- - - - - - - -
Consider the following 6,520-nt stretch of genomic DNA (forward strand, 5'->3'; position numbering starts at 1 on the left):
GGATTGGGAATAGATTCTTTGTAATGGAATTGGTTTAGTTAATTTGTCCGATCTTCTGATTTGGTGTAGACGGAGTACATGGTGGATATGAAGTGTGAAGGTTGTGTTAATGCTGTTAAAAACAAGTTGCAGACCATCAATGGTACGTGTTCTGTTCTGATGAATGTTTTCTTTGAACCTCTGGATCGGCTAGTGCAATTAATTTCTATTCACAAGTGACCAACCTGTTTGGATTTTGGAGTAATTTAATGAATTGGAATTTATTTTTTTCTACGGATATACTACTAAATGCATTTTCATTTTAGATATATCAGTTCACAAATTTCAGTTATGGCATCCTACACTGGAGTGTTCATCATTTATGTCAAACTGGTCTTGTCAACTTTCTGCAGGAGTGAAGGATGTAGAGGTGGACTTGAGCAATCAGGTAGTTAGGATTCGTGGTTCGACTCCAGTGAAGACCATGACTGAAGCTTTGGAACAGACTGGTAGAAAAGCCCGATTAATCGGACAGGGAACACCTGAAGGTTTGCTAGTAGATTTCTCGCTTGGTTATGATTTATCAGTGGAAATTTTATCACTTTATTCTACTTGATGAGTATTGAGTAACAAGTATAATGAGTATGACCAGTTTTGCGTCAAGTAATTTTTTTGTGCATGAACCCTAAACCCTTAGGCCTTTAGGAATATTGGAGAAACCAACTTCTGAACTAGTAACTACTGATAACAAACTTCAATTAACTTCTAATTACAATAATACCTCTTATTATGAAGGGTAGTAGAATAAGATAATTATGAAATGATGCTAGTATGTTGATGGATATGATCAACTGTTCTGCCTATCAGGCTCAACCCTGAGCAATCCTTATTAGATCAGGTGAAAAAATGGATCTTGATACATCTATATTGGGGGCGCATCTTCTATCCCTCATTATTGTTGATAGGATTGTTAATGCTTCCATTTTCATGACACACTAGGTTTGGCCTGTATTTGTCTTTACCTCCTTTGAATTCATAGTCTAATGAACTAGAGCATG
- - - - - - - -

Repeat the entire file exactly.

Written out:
Consider the following 6,520-nt stretch of genomic DNA (forward strand, 5'->3'; position numbering starts at 1 on the left):
GGATTGGGAATAGATTCTTTGTAATGGAATTGGTTTAGTTAATTTGTCCGATCTTCTGATTTGGTGTAGACGGAGTACATGGTGGATATGAAGTGTGAAGGTTGTGTTAATGCTGTTAAAAACAAGTTGCAGACCATCAATGGTACGTGTTCTGTTCTGATGAATGTTTTCTTTGAACCTCTGGATCGGCTAGTGCAATTAATTTCTATTCACAAGTGACCAACCTGTTTGGATTTTGGAGTAATTTAATGAATTGGAATTTATTTTTTTCTACGGATATACTACTAAATGCATTTTCATTTTAGATATATCAGTTCACAAATTTCAGTTATGGCATCCTACACTGGAGTGTTCATCATTTATGTCAAACTGGTCTTGTCAACTTTCTGCAGGAGTGAAGGATGTAGAGGTGGACTTGAGCAATCAGGTAGTTAGGATTCGTGGTTCGACTCCAGTGAAGACCATGACTGAAGCTTTGGAACAGACTGGTAGAAAAGCCCGATTAATCGGACAGGGAACACCTGAAGGTTTGCTAGTAGATTTCTCGCTTGGTTATGATTTATCAGTGGAAATTTTATCACTTTATTCTACTTGATGAGTATTGAGTAACAAGTATAATGAGTATGACCAGTTTTGCGTCAAGTAATTTTTTTGTGCATGAACCCTAAACCCTTAGGCCTTTAGGAATATTGGAGAAACCAACTTCTGAACTAGTAACTACTGATAACAAACTTCAATTAACTTCTAATTACAATAATACCTCTTATTATGAAGGGTAGTAGAATAAGATAATTATGAAATGATGCTAGTATGTTGATGGATATGATCAACTGTTCTGCCTATCAGGCTCAACCCTGAGCAATCCTTATTAGATCAGGTGAAAAAATGGATCTTGATACATCTATATTGGGGGCGCATCTTCTATCCCTCATTATTGTTGATAGGATTGTTAATGCTTCCATTTTCATGACACACTAGGTTTGGCCTGTATTTGTCTTTACCTCCTTTGAATTCATAGTCTAATGAACTAGAGCATG